By: Corey Trail

St. John’s Law Student

American Bankruptcy Institute Law Review Staff

In In re Monticello Real Estate Investments, LLC, a bankruptcy court held that a creditor did not act in bad faith when it purchased unsecured debt from another creditor in order to have the votes necessary to veto a debtor’s reorganization plan. In Monticello, the debtor was a realty investor that took out a $1.185 million loan to finance the purchase of an office center. After the debtor failed to satisfy the loan by its five year maturity date, the bank and the debtor entered into two loan modifications that extended the maturity date of the loan. The debtor soon failed to adhere to the loan modifications and the bank began foreclosure proceedings. In response, the debtor filed a chapter 11 bankruptcy petition and requested authority to use cash collateral. The court granted the debtor’s request and instructed the parties to submit an agreed upon order authorizing the use of cash collateral that set forth a tentative agreement to restructure the bank’s debt. As part of the agreement, the bank required the debtor to sign two promissory notes that it claimed contained “standard loan documents.” However, the debtor rejected the standard loan forms and responded with a modified loan agreement, which the bank rejected. The debtor filed the new agreement (“the Plan”) without the required new loan documents. The court issued a second cash collateral order, which was again dependent on the execution of new loan documents. Subsequently, the court scheduled a hearing to confirm the Plan. Both the bank and a credit card company filed claims against the debtor. In order to ensure that the debtor’s Plan was not able to acquire the requisite amount of votes, the bank purchased the claim from the credit card company to obtain enough votes to block the Plan’s confirmation. The bank explained that had the Plan been confirmed, the FDIC would negatively rate the debt. The debtor moved to have the bank’s ballots designated pursuant to 11 U.S.C. section 1126(e), stating that the bank’s desire to dictate the terms of the new loan documents, the cessation of negotiation on the new terms before the expiration deadline, and the purchasing of other claims exhibited a lack of good faith required by the statute. The court however, disagreed, finding that because the execution of a new loan agreement on the bank’s terms was crucial to protecting the bank’s interests, the purchase of other claims to ensure that the Plan would not receive the necessary votes was not in bad faith.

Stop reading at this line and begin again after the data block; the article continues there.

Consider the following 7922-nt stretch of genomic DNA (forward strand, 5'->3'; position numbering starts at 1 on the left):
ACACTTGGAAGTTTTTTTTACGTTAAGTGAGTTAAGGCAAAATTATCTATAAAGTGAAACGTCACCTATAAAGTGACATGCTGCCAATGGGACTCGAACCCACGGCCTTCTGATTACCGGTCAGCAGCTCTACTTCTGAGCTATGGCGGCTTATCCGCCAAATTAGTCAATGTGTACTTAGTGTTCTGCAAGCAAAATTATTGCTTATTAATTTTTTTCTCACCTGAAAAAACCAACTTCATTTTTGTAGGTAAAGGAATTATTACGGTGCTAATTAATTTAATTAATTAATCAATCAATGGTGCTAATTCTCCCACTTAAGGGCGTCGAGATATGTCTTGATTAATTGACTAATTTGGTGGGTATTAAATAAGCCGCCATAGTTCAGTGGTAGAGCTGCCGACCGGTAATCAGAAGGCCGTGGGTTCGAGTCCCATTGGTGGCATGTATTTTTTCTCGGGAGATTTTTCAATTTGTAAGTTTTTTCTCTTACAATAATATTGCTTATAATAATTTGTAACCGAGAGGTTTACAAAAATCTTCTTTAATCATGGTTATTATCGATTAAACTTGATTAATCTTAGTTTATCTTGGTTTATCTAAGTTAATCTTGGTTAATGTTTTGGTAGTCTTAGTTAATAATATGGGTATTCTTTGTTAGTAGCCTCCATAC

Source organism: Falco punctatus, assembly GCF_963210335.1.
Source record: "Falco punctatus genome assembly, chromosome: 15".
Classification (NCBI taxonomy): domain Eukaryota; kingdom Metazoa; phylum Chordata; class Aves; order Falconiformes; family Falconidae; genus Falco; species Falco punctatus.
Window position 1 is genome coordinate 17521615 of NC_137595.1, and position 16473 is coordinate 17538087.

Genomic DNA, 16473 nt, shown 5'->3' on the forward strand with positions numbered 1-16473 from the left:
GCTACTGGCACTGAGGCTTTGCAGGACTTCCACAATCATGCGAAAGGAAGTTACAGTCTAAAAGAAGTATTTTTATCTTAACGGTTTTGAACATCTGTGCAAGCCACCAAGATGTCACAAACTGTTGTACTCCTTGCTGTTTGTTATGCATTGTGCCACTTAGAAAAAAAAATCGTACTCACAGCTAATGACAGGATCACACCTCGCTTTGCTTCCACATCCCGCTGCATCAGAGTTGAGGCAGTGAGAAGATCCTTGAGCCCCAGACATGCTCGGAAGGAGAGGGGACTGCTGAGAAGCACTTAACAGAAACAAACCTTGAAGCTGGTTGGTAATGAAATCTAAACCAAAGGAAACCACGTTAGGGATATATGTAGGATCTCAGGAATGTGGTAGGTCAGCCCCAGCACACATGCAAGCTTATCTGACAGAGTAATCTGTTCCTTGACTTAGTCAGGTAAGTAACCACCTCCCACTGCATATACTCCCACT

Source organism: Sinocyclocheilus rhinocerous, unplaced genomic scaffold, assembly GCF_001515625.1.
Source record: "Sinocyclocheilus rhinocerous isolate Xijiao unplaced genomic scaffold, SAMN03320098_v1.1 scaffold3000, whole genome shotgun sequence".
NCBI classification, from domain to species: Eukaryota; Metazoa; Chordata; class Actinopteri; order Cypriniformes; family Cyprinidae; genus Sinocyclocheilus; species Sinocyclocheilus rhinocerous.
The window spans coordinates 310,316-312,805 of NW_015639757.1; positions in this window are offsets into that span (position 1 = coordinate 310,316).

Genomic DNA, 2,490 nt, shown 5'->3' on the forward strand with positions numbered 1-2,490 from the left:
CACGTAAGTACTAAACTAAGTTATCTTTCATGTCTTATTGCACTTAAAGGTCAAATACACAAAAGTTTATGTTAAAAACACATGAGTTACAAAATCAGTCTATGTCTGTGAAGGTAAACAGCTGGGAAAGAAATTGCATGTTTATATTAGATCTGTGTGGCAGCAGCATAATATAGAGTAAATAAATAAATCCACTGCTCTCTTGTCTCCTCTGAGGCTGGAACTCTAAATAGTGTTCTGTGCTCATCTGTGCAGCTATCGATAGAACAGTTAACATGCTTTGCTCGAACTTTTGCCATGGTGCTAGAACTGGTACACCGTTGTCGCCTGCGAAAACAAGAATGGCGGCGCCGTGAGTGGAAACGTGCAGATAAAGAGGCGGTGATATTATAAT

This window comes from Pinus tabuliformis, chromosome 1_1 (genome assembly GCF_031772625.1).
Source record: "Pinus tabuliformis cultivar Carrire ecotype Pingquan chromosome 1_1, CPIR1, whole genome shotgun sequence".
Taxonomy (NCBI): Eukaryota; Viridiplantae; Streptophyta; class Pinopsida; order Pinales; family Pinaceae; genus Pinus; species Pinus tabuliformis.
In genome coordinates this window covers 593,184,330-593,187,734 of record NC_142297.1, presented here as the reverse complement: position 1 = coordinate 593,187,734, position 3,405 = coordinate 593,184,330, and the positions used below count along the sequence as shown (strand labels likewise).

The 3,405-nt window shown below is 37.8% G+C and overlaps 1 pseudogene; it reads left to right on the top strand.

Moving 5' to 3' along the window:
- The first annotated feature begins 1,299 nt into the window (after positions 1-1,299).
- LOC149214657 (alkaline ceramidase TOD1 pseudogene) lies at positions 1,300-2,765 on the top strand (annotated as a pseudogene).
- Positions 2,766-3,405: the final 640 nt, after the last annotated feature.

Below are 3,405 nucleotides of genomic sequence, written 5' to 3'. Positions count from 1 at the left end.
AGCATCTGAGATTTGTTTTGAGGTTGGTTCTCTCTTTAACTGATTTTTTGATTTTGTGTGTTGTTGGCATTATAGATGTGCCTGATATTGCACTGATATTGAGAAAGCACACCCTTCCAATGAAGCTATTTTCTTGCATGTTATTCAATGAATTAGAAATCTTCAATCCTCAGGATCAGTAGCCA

When a Priority is Not a Priority

By: Lindsay Lersner


St. John’s Law Student


American Bankruptcy Institute Law Review Staff


The culmination of a chapter 11 case is typically a plan that provides for payment to creditors in accordance with the priority scheme in Section 507 of the United States Bankruptcy Code (“Code”).[1] In In re Jevic Holding Corp. , the Third Circuit held that in certain rare circumstances, bankruptcy courts have the discretion to approve structured dismissals, which do not comply with Section 507 of the Code.[2] A structured dismissal is a settlement proposed to the court that provides for the distribution of the debtor’s assets to creditors.[3] In In re Jevic , the debtor proposed a structured dismissal after reaching a consensus with a majority of its creditors.[4] The Jevic truck drivers (“Drivers”), former employees of Jevic with a Worker Adjustment and Retraining Notification (“WARN”) claim,[5] however, did not agree to the settlement.[6] In opposing bankruptcy court approval of the settlement and the structured dismissal, the Drivers argued that (1) the Code does not allow for structured dismissals and (2) the settlement paid the creditors with claims junior to the Drivers’ WARN claims and therefore violated the priority scheme established under Section 507.[7] Bankruptcy settlements generally follow the absolute priority rule, which requires that creditors be paid in the order of their priority under Section 507.[8] The bankruptcy court overruled the Drivers’ objection and approved the settlement providing for the dismissal of the debtor’s chapter 11 case upon payment of certain administrative and tax expenses which were lower in priority than the Drivers’ claims.[9] On appeal, the district court affirmed the bankruptcy court’s decision.[10] The Drivers appealed again, and the Court of Appeals for the Third Circuit also affirmed.[11]

In re 56 Walker LLC—The Resurrection of the Gifting Doctrine?

By: Brianna Walsh

St. John’s Law Student

American Bankruptcy Institute Law Review Staff